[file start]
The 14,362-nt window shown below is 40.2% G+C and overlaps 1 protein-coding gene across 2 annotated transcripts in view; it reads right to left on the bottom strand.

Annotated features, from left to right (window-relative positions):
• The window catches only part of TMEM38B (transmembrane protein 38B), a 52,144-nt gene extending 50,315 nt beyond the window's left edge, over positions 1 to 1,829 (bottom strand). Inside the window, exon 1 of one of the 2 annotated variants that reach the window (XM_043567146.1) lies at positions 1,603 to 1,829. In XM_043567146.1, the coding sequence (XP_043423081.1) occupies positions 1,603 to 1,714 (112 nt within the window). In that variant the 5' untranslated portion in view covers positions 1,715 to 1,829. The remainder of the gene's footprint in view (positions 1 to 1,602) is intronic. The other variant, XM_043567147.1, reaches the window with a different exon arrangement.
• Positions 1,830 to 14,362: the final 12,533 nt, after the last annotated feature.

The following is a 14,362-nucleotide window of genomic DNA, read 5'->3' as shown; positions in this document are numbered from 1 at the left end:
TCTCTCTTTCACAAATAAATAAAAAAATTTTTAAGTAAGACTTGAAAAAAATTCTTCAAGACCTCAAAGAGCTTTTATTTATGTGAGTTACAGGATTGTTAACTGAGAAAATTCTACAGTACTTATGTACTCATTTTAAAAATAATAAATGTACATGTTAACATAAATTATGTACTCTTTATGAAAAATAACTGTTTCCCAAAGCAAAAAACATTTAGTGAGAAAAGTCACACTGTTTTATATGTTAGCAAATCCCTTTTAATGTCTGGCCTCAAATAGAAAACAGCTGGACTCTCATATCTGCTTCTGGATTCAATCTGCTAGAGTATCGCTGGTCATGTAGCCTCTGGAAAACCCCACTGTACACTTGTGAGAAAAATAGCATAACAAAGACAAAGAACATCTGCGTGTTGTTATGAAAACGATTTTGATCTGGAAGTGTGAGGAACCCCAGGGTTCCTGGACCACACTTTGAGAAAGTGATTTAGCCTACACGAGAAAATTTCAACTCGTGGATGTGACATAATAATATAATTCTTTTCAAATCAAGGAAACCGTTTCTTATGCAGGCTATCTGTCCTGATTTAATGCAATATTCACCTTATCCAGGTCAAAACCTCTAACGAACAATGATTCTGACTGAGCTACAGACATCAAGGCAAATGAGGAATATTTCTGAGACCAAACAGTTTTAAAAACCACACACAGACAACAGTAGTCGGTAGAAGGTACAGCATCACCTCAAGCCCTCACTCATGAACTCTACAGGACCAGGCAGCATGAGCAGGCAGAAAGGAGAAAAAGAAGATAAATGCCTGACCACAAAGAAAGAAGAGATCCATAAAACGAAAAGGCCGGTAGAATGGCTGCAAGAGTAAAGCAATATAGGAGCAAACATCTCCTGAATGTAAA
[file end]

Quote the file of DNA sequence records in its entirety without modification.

The 14,362-nt window shown below is 40.2% G+C and overlaps 1 protein-coding gene across 2 annotated transcripts in view; it reads right to left on the bottom strand.

Annotated features, from left to right (window-relative positions):
• The window catches only part of TMEM38B (transmembrane protein 38B), a 52,144-nt gene extending 50,315 nt beyond the window's left edge, over positions 1 to 1,829 (bottom strand). Inside the window, exon 1 of one of the 2 annotated variants that reach the window (XM_043567146.1) lies at positions 1,603 to 1,829. In XM_043567146.1, the coding sequence (XP_043423081.1) occupies positions 1,603 to 1,714 (112 nt within the window). In that variant the 5' untranslated portion in view covers positions 1,715 to 1,829. The remainder of the gene's footprint in view (positions 1 to 1,602) is intronic. The other variant, XM_043567147.1, reaches the window with a different exon arrangement.
• Positions 1,830 to 14,362: the final 12,533 nt, after the last annotated feature.

The following is a 14,362-nucleotide window of genomic DNA, read 5'->3' as shown; positions in this document are numbered from 1 at the left end:
TCTCTCTTTCACAAATAAATAAAAAAATTTTTAAGTAAGACTTGAAAAAAATTCTTCAAGACCTCAAAGAGCTTTTATTTATGTGAGTTACAGGATTGTTAACTGAGAAAATTCTACAGTACTTATGTACTCATTTTAAAAATAATAAATGTACATGTTAACATAAATTATGTACTCTTTATGAAAAATAACTGTTTCCCAAAGCAAAAAACATTTAGTGAGAAAAGTCACACTGTTTTATATGTTAGCAAATCCCTTTTAATGTCTGGCCTCAAATAGAAAACAGCTGGACTCTCATATCTGCTTCTGGATTCAATCTGCTAGAGTATCGCTGGTCATGTAGCCTCTGGAAAACCCCACTGTACACTTGTGAGAAAAATAGCATAACAAAGACAAAGAACATCTGCGTGTTGTTATGAAAACGATTTTGATCTGGAAGTGTGAGGAACCCCAGGGTTCCTGGACCACACTTTGAGAAAGTGATTTAGCCTACACGAGAAAATTTCAACTCGTGGATGTGACATAATAATATAATTCTTTTCAAATCAAGGAAACCGTTTCTTATGCAGGCTATCTGTCCTGATTTAATGCAATATTCACCTTATCCAGGTCAAAACCTCTAACGAACAATGATTCTGACTGAGCTACAGACATCAAGGCAAATGAGGAATATTTCTGAGACCAAACAGTTTTAAAAACCACACACAGACAACAGTAGTCGGTAGAAGGTACAGCATCACCTCAAGCCCTCACTCATGAACTCTACAGGACCAGGCAGCATGAGCAGGCAGAAAGGAGAAAAAGAAGATAAATGCCTGACCACAAAGAAAGAAGAGATCCATAAAACGAAAAGGCCGGTAGAATGGCTGCAAGAGTAAAGCAATATAGGAGCAAACATCTCCTGAATGTAAA